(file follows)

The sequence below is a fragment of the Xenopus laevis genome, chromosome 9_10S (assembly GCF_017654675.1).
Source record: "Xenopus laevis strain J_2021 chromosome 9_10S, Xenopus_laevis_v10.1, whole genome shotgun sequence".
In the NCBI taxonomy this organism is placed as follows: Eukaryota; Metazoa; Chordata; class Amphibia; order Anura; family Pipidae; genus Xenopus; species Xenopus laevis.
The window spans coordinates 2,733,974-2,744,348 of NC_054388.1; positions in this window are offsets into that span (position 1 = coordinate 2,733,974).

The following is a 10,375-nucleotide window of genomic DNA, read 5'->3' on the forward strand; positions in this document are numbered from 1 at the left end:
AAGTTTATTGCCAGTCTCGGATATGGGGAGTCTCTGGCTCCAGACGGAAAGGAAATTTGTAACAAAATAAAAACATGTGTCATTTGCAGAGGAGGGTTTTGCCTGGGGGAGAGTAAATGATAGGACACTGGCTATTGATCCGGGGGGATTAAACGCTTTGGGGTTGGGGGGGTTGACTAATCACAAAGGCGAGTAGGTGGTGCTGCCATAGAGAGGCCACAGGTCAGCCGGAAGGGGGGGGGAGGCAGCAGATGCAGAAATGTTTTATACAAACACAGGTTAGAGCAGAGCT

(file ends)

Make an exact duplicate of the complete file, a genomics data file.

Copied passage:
The sequence below is a fragment of the Xenopus laevis genome, chromosome 9_10S (assembly GCF_017654675.1).
Source record: "Xenopus laevis strain J_2021 chromosome 9_10S, Xenopus_laevis_v10.1, whole genome shotgun sequence".
In the NCBI taxonomy this organism is placed as follows: Eukaryota; Metazoa; Chordata; class Amphibia; order Anura; family Pipidae; genus Xenopus; species Xenopus laevis.
The window spans coordinates 2,733,974-2,744,348 of NC_054388.1; positions in this window are offsets into that span (position 1 = coordinate 2,733,974).

The following is a 10,375-nucleotide window of genomic DNA, read 5'->3' on the forward strand; positions in this document are numbered from 1 at the left end:
AAGTTTATTGCCAGTCTCGGATATGGGGAGTCTCTGGCTCCAGACGGAAAGGAAATTTGTAACAAAATAAAAACATGTGTCATTTGCAGAGGAGGGTTTTGCCTGGGGGAGAGTAAATGATAGGACACTGGCTATTGATCCGGGGGGATTAAACGCTTTGGGGTTGGGGGGGTTGACTAATCACAAAGGCGAGTAGGTGGTGCTGCCATAGAGAGGCCACAGGTCAGCCGGAAGGGGGGGGGAGGCAGCAGATGCAGAAATGTTTTATACAAACACAGGTTAGAGCAGAGCT